Calibrations of molecular phylogenetic trees are generally better when performed using multiple fossil records . Due to the fact that there are no reliable fossils assigned to Asparagaceae , two secondary-calibration points were used in our analyses, following the approach described in recent studies on Tecophilaeaceae and Asparagaceae subfamily Scilloideae [32, 33]. First, the most recent common ancestor of Asparagaceae and the outgroup taxa were constrained using a normal distribution with a mean of 58.3 million years ago (Ma) and a standard deviation of six. Secondly, the crown node of the family was constrained with a normal distribution, a mean of 56.4 Ma with a standard deviation of six. These values were obtained from previous molecular estimates [18, 34] and were used to calibrate the BEAST analysis. Based on fossil calibrations from all monocots, Chen et al.  reported the following divergence times for Asparagaceae: a crown age of 56.4 (48.1–65.3) Ma and a stem age of 58.3 (49.9–67.4) Ma. Bell et al.  suggested a crown age of 51 (42–59) to 56 (47–66) Ma and a stem age of 54 (45–62) to 60 (52–69) Ma for Asparagaceae.
To minimize the effects from the secondary-calibrations, an additional time estimation was also implemented based on a large dataset of rbcL and matK sequences which sampled 245 taxa representing all monocots to enable multiple fossil constraints (S1 Table). We constrained the crown Pandanales, with a minimum age (89.3 Ma) corresponding to the oldest known fossil records from Mabelia and Nuhliantha . We also used fossil evidences to set the minimum stem age of Arecales at 70.6 Ma and the stem of Zingiberales at 72.5 Ma, as discussed in Hertweck et al. . A minimum age of 14.5 Ma was fixed at the stem age of Yucca based on the fossil records from Protoyucca shadishii [37, 38]. With the chloroplast phylogenetic framework and multiple fossil calibrations, the split between Acorus and the remaining monocots was estimated to be 131 (126–142) or 138 (132–143) Ma using the penalized likelihood or relaxed clock approaches, respectively . We thus constrained the root of our tree to 134.5 +/- 5.0 and the maximum ages of all the fixed points as 134.5 Ma using uniform priors in our analyses.
Ancestral area reconstruction
The distribution range of Polygonatum and its sister taxa was divided into three areas, based on the geographic boundary and the presence of one or more endemic species. These areas are: A (eastern Asia, EA), B (North America), and C (Europe to central Asia). We also ran a second analysis with EA split into the southern (A) and the northern regions (D) in the biogeographic analysis, because Polygonatum has its highest species diversity and endemism in these two regions [7, 9–11]. Eastern Asia can be subdivided into two distinct northern and southern regions [3, 6, 39–41]. Geological evidences suggest that an aridity barrier has existed from the western-most part of China to the eastern Asian coast from the Paleogene to the Miocene, and it has been thought to have acted as a climate barrier between the two regions . The arid belt around 35° N in China  was used as a boundary to define these two regions in this study. The southern region of EA (sEA) comprises southern and southeastern China, with extensions into the Himalayas, whereas the northern region of EA (nEA) comprises northeast China, Korea and Japan.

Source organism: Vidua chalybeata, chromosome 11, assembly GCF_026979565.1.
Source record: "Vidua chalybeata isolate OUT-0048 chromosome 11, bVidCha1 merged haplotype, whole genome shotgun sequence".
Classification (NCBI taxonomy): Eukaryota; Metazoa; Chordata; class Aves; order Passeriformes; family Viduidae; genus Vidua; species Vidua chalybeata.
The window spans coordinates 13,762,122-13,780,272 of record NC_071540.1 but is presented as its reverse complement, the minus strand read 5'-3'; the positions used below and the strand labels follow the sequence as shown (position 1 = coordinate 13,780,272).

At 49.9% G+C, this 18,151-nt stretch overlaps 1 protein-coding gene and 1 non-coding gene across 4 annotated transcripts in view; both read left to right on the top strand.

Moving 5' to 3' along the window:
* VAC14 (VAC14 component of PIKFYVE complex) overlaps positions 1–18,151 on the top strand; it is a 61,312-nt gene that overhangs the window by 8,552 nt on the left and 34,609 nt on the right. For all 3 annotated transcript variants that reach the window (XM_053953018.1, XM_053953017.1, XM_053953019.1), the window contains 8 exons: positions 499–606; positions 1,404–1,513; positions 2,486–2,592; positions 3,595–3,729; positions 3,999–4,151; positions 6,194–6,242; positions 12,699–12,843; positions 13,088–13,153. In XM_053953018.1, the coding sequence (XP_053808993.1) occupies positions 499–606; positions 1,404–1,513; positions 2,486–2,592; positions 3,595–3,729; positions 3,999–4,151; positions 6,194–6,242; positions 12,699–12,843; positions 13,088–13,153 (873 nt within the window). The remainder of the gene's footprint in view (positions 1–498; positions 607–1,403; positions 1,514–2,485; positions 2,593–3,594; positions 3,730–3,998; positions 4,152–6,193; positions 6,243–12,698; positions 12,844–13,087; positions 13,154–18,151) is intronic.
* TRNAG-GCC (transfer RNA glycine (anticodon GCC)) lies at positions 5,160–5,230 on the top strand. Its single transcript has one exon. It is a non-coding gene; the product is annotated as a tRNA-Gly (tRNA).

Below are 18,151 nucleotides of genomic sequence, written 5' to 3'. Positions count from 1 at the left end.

A likelihood method for biogeographic inference was applied in Lagrange 20130526 , which take into account genetic branch lengths and/or phylogenetic uncertainty and incorporates an explicit dispersal-extinction-cladogenesis (DEC) model of dispersal routes available at historical intervals correlating stochastic events with lineage persistence . We used a recently modified statistic DEC (S-DEC) analysis implemented in RASP 3.2 to reconstruct the possible ancestral ranges of Polygonatum on the phylogenetic trees . To account for uncertainties in phylogeny and DEC optimizations, we used 1000 randomly sampled trees from the post burn-in sampled trees derived from the first BEAST analysis. The 40 taxa in the Polygonatum–Disporopsis–Heteropolygonatum clade were included with the other taxa and pruned from the input trees. The Bayes-Lagrange analysis [45, 46] was then performed in RASP on all of the trees to obtain the possible ancestral range at each node.
The final datasets of rbcL, matK, psbA–trnH, trnC–petN, and ITS consist of 1447 (224 variable and 110 potentially parsimony-informative), 1864 (558 variable and 245 potentially parsimony-informative), 729 (56 variable and 21 potentially parsimony-informative), 985 (96 variable and 42 potentially parsimony-informative), and 741 (256 variable and 136 potentially parsimony-informative) nucleotide positions, respectively. The total number of characters included in the combined dataset is 5766 nucleotides. The BEAST analysis produced a well-resolved phylogeny of Polygonatum, which strongly supported the monophyly of Polygonatum and two major clades within the genus (Fig 1). Polygonatum biflorum and P. pubescens from eastern North America are deeply nested within sect. Polygonatum, showing a close relationship to the Eurasian clade including P. multiflorum, P. filipes and P. desoulavyi.
Posterior estimates of divergence times were inferred using a partitioned analysis of five combined DNA regions (ITS, psbA-trnH, trnC-petN, rbcL, and matK) and two fixes as normal age constraints (F1: 58.3 Ma; F2: 56.4 Ma). Nodes are posterior mean ages with blue node bars representing 95% highest posterior density intervals. Bayesian posterior probabilities <0.95 are indicated by grey and >0.95 by black circles. Geological epoch abbreviations: Pl, Pliocene; P, Pleistocene. Inset: Polygonatum pubescens.